Eating like a Bedouin

As the end of Ramadan approached, with only 5 days to go until Eid, I decided to step up my fasting regime to see what it would feel like to echo the diet of the desert nomad, the Bedouin, who famously could survive for months on only dates and camels milk.    Sadly, unable to easily get hold of camels milk, I decided to swap it out for labeneh.... a thick strained yoghurt.  But of course, dates are available aplenty so no issue there.
As is the custom during Ramadan, I'm fasting completely throughout daylight hours, having only 3 dates and a couple of table spoons of labeneh for Iftar  (the Muslim meal to break the fast) and the same before bed, accompanied only by water or black coffee and nothing else.  Muslims will usually eat their last meal, Suhoor, at dawn.... which is around 3am here in Qatar, but having experimented, I felt better having my final sustenance at around 10pm and sleeping through the night.

I had already been fasting during Ramadan, so the daily fast was not a problem, but the first night of eating only the dates and labeneh left me wanting more.  Where was my daily grapefruit?  My delicious chicken salad?  I kept busy and drank alot of water to compensate.  I didn't feel hungry during the day and I think it was only habit that made me crave my usual foods in the evening, because actually I found the combination of dates and labeneh really filling.  

From day two it became much easier and I felt lighter on my feet and by day three, I'd lost a kilo in weight!  This wasn't supposed to be about weight loss, but I'm never one to pass up a good side benefit!!  Day five finally came today and I stepped on the scales to discover another kilo gone!  2 kgs lost in 5 days and I didn't feel any ill effects.

The Bedouin of course would survive alot longer than 5 days on their meagre diet.   Bedouin literally translates as 'desert dwellers', and dates and camels milk were their staple diet for a reason.  They were both readily available to nomadic North African and Middle Eastern pastoral tribes, who would wander for months, from well to well across dusty plains and sand dunes, devoid of any other natural resources.  

The Bedouin would rarely slaughter a camel for meat unless it was very sick or there was a special event such as a wedding or visiting tribe, when custom and legendary Bedouin hospitality would necessitate the sacrifice of one of the herd.  So for most of the time, the two most humble of food sources provided all the nutrition required.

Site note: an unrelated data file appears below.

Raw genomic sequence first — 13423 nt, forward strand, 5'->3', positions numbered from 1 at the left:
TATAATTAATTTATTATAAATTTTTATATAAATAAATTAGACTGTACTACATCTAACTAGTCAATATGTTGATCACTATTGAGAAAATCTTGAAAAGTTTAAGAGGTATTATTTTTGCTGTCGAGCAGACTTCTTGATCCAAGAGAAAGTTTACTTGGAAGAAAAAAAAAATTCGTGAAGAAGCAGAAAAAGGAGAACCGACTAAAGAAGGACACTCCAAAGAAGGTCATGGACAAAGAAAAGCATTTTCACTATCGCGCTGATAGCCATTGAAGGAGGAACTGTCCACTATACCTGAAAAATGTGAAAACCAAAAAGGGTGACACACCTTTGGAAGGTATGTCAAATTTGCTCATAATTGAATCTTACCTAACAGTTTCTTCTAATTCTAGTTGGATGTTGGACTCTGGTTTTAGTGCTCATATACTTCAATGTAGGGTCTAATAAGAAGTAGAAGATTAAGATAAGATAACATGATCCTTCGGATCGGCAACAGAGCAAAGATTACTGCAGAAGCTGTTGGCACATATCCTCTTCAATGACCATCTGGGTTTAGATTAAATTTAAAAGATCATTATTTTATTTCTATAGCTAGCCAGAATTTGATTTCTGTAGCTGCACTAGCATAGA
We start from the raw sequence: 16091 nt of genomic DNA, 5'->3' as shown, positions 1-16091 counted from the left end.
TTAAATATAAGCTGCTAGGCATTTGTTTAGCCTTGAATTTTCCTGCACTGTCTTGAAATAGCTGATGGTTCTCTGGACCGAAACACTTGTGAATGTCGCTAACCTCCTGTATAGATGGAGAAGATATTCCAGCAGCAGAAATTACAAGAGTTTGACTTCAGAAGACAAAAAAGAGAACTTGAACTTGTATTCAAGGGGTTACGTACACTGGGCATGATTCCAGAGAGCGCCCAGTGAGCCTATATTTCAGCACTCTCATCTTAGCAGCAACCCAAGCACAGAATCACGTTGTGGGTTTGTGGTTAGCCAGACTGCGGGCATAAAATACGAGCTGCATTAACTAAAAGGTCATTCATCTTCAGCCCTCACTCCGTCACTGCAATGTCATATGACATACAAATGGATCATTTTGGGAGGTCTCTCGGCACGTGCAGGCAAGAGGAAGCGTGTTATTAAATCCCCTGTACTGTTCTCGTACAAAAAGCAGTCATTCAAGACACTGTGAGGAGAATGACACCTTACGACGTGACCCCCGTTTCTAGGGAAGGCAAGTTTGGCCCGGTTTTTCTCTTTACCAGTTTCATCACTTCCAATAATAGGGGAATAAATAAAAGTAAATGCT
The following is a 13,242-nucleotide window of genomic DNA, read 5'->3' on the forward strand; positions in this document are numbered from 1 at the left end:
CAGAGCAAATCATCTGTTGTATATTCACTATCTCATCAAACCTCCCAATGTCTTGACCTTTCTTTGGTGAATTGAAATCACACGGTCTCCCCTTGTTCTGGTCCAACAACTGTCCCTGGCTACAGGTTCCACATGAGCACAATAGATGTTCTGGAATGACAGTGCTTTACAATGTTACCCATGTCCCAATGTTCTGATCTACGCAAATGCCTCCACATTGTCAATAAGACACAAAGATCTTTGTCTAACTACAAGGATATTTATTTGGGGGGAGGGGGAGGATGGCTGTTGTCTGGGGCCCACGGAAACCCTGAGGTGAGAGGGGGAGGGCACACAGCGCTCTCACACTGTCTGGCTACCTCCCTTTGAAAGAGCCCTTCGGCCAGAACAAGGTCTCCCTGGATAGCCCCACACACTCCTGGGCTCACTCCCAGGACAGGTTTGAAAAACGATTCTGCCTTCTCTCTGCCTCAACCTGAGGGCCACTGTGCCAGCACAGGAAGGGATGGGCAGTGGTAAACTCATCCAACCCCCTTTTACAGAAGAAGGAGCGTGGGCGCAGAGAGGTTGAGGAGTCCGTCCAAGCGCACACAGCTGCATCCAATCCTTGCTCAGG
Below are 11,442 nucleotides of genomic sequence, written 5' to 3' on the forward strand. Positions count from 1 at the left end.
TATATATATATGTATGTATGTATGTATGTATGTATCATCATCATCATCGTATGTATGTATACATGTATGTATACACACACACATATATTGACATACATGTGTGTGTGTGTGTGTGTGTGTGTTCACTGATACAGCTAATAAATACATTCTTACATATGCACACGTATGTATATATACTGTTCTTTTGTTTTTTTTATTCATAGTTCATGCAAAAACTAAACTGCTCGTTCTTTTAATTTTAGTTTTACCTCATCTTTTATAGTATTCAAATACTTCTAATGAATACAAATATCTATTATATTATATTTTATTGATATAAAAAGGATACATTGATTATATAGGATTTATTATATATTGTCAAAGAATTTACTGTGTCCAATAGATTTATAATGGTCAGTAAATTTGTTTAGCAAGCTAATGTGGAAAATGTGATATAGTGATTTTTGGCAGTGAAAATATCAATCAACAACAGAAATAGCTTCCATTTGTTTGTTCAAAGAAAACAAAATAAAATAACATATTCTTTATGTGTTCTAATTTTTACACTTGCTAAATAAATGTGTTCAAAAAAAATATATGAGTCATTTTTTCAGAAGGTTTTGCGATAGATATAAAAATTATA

But can they really be good enough to sustain families in the harshest conditions, doing physical work, walking for hundreds of miles for days, weeks and months?  The answer lies in the nutrient density, with camels milk in particular lauded by the Bedu as having strength and power giving properties.  In fact when they couldn't get dates, they would survive on the camels milk alone, and the Bedu revered their camels, referring to them as a 'gift from God'.  A tribe could survive for very little time in the desert without them.

Camels Milk
Often drunk straight from the udder, it would be warm and frothy and plentiful..... the female camels would be milked each morning and evening, and even when suckling young, could provide an additional 4 to 5 litres of milk each day, for 11 months.  Camels have the extraordinary natural ability to continue to produce milk even when going without water for weeks themselves.
Camels milk is the most nutritious of all mammals' milk and is in fact closer to human breast milk than it is to cows milk and is often given to babies who are suffering malnutrition.  Compared to cows milk, it is higher in protein, lower in fat and cholesterol and has three times more vitamin C and 10 times more iron.  It is also interestingly, lower in lactose and has been found to help in reducing levels of the type of haemoglobin in the blood to which glucose attaches, so can be useful in the control of blood glucose levels.  Mineral levels such as magnesium, copper, sodium, zinc and potassium are all higher in camels milk.